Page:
Bat Man

Last night, while Jonathon and I watched one of our favorite old sports movies, something circled overhead.

For those who have read this blog for awhile, you know what it was.

A bat.

bat.jpg

We ducked as it lapped the family room, circling lower and lower. We scooted out of the room pronto.

“Seriously?” Jonathon said, frustration in his voice.¬† “How did the bat even get in?”

No idea. Well, we had a couple of ideas, but did it really matter? No.

Zac, startled from his video game by our rush into the living room, helped us out by Googling how to get bats out of your living space.

“Open all the doors and windows. Bats have excellent echo-location and should be able to find the exits. Or put on heavy gloves and trap them in a tupperware container.”

I looked at Jonathon. He shook his head, face grim.

“You can also cover them with a blanket. Remember, bats have delicate wings and they break easily, ” Zac went on, reading off his phone.

“They will fight back if cornered.”

Great. Didn’t mention the carrying rabies part. Yes, I know bats eat insects and do good things for the environment. I just don’t want to share a living space with them.

We sat and contemplated our navels for awhile, chatting about this and that. Then, since we couldn’t find the bat after searching the family room again, we resumed our movie.

But it wasn’t gone. It surfaced from the curtains and flew around the room again. Like a bad movie, we ran out again.

Now what?

We wanted to finish our movie and go to bed. By this time, it was way after 10:00 p.m. I had practically turned into a pumpkin. Emboldened by the late hour and the need to evict the visitor, we started banging on things and peeking behind furniture. No winged mammal.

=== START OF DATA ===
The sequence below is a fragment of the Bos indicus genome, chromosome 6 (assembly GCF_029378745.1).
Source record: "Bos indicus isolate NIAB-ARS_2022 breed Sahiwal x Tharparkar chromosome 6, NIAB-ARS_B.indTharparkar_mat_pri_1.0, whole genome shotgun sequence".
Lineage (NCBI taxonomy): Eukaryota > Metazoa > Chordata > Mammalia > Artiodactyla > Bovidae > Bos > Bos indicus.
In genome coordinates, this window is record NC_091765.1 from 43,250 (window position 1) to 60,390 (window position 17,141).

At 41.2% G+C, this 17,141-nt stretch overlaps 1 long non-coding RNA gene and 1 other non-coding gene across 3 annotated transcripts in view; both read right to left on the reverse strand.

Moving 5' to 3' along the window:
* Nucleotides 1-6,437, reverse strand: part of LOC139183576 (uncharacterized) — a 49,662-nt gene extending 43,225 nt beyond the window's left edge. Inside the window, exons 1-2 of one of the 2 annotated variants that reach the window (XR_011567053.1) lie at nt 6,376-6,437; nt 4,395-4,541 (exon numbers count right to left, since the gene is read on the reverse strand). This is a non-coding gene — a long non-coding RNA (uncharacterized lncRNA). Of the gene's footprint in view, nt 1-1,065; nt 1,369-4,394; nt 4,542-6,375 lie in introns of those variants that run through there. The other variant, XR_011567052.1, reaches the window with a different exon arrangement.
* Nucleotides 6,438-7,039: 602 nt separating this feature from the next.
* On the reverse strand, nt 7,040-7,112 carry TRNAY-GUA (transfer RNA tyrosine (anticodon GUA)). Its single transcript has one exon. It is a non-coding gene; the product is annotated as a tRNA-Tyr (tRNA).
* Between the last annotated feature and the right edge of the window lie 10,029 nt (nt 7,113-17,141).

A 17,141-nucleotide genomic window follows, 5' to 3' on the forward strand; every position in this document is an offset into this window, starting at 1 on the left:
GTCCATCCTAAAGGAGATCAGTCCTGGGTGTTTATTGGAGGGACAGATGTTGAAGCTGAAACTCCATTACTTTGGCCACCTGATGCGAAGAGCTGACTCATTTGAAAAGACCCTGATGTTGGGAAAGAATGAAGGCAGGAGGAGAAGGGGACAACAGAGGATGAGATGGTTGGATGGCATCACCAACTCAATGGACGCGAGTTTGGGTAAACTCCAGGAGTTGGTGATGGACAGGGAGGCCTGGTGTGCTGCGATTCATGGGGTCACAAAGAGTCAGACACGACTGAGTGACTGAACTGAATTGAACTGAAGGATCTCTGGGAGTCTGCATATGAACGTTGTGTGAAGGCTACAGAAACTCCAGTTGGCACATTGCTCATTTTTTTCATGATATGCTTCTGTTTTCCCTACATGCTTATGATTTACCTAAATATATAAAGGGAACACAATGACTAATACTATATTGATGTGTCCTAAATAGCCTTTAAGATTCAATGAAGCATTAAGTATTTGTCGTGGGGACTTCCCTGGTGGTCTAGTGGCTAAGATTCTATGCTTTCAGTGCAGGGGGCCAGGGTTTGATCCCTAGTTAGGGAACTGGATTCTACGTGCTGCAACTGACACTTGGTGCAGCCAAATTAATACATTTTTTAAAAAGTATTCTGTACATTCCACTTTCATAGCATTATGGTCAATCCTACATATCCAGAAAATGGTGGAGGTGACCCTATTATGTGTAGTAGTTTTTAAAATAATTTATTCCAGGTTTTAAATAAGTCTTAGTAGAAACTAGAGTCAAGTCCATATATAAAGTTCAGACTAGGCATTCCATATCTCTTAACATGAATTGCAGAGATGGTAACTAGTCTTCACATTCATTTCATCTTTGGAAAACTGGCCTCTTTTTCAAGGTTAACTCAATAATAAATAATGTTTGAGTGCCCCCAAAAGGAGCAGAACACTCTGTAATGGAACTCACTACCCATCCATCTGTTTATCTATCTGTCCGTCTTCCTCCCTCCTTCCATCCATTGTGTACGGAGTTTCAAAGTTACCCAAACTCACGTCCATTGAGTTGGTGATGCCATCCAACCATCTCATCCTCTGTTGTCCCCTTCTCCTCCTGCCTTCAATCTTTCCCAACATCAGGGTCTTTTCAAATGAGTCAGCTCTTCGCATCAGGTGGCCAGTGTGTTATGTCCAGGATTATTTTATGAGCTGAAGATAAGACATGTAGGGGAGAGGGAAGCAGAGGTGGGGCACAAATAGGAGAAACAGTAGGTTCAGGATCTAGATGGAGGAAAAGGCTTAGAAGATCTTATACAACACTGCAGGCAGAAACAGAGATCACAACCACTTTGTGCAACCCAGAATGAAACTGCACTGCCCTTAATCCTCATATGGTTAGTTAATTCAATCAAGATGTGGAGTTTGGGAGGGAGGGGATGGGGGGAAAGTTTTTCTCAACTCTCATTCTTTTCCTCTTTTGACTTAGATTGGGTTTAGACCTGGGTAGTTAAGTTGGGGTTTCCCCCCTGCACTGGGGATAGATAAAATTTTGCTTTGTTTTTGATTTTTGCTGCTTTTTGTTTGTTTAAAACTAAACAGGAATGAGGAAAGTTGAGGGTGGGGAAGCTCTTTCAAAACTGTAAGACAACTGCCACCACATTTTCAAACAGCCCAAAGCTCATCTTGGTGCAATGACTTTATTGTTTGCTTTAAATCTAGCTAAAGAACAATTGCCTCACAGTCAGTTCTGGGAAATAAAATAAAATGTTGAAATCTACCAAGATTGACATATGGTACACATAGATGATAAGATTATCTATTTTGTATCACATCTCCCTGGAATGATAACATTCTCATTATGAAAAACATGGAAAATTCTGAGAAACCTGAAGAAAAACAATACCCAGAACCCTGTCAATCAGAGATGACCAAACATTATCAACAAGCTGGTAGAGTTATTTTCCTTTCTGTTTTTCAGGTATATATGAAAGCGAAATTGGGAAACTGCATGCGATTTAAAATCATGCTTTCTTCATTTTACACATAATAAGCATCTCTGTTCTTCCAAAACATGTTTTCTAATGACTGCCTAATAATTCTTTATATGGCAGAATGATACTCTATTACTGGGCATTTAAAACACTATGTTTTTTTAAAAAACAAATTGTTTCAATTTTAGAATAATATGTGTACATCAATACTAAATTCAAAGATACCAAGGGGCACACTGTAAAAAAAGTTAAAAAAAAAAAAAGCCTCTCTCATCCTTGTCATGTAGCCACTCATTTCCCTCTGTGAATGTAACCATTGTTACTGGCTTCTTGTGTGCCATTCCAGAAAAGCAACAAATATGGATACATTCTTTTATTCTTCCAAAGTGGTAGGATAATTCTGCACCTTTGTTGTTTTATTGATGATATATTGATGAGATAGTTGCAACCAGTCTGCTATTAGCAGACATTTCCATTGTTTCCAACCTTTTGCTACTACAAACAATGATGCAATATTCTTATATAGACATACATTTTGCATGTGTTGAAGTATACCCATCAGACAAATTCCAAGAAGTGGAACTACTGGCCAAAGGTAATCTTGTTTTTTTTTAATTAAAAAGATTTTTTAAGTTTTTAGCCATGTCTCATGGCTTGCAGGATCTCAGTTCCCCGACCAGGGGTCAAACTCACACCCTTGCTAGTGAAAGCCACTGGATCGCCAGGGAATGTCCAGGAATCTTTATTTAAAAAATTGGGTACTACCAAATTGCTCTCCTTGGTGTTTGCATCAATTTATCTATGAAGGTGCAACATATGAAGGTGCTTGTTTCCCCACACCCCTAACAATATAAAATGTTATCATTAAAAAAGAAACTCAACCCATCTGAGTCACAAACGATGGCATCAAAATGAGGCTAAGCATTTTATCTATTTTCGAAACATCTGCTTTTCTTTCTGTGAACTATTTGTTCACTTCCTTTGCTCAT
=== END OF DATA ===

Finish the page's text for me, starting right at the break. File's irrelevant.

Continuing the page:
“I see him!”

Jonathon found the critter on the back of the curtains. He lifted the 10-foot curtain rod off its holder gently. He eased it up and out of the room. I spotted the bat, tiny now in repose, clinging for life to the back of the curtain. Jonathon tossed the curtains, rod and all, out in the carport. The bat unfurled its claws and crawled away.

I only noticed  bats the other night, looking up into a blueberry sky as the daylight faded. What looked like large insects flew back and forth from the laurel hedge on the edge of our property. I told Ruby about them.

“Oooh! Everything has its cute face,” she said.

I felt a little sorry for the bat, despite the creepy factor. It got lost, somehow, and soared into another creature’s home. It got confused. The bat didn’t know the way out. We all get lost sometimes, wandering into places we truly shouldn’t go. Hopefully, some kindly stranger will help us find the nearest exit.

 

 

 

 

 

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